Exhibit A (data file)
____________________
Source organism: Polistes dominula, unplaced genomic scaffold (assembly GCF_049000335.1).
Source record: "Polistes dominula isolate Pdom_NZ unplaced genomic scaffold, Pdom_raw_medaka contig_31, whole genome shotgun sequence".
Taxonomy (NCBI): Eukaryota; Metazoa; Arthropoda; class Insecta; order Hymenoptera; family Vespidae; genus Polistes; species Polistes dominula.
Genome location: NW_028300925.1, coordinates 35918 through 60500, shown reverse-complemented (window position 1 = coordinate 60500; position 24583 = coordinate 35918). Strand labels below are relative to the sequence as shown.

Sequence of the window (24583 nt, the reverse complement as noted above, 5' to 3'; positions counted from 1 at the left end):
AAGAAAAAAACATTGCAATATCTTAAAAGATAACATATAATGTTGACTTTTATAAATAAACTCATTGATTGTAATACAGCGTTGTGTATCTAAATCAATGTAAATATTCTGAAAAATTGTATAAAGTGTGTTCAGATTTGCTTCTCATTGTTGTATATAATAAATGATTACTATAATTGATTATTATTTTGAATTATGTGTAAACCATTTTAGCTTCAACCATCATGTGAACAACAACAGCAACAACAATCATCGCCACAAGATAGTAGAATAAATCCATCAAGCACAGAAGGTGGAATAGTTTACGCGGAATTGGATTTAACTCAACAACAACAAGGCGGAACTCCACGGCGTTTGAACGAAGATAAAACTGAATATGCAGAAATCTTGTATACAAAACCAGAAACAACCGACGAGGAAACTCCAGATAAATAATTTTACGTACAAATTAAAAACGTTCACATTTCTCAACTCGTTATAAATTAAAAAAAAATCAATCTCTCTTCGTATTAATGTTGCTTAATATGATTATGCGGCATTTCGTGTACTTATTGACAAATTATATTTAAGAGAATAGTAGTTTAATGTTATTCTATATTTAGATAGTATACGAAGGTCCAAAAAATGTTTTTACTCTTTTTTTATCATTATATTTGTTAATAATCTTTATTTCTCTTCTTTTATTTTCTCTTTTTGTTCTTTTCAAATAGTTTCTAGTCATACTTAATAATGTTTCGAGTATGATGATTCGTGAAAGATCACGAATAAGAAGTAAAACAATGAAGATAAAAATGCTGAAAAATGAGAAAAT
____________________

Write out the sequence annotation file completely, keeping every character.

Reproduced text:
Source organism: Polistes dominula, unplaced genomic scaffold (assembly GCF_049000335.1).
Source record: "Polistes dominula isolate Pdom_NZ unplaced genomic scaffold, Pdom_raw_medaka contig_31, whole genome shotgun sequence".
Taxonomy (NCBI): Eukaryota; Metazoa; Arthropoda; class Insecta; order Hymenoptera; family Vespidae; genus Polistes; species Polistes dominula.
Genome location: NW_028300925.1, coordinates 35918 through 60500, shown reverse-complemented (window position 1 = coordinate 60500; position 24583 = coordinate 35918). Strand labels below are relative to the sequence as shown.

Sequence of the window (24583 nt, the reverse complement as noted above, 5' to 3'; positions counted from 1 at the left end):
AAGAAAAAAACATTGCAATATCTTAAAAGATAACATATAATGTTGACTTTTATAAATAAACTCATTGATTGTAATACAGCGTTGTGTATCTAAATCAATGTAAATATTCTGAAAAATTGTATAAAGTGTGTTCAGATTTGCTTCTCATTGTTGTATATAATAAATGATTACTATAATTGATTATTATTTTGAATTATGTGTAAACCATTTTAGCTTCAACCATCATGTGAACAACAACAGCAACAACAATCATCGCCACAAGATAGTAGAATAAATCCATCAAGCACAGAAGGTGGAATAGTTTACGCGGAATTGGATTTAACTCAACAACAACAAGGCGGAACTCCACGGCGTTTGAACGAAGATAAAACTGAATATGCAGAAATCTTGTATACAAAACCAGAAACAACCGACGAGGAAACTCCAGATAAATAATTTTACGTACAAATTAAAAACGTTCACATTTCTCAACTCGTTATAAATTAAAAAAAAATCAATCTCTCTTCGTATTAATGTTGCTTAATATGATTATGCGGCATTTCGTGTACTTATTGACAAATTATATTTAAGAGAATAGTAGTTTAATGTTATTCTATATTTAGATAGTATACGAAGGTCCAAAAAATGTTTTTACTCTTTTTTTATCATTATATTTGTTAATAATCTTTATTTCTCTTCTTTTATTTTCTCTTTTTGTTCTTTTCAAATAGTTTCTAGTCATACTTAATAATGTTTCGAGTATGATGATTCGTGAAAGATCACGAATAAGAAGTAAAACAATGAAGATAAAAATGCTGAAAAATGAGAAAAT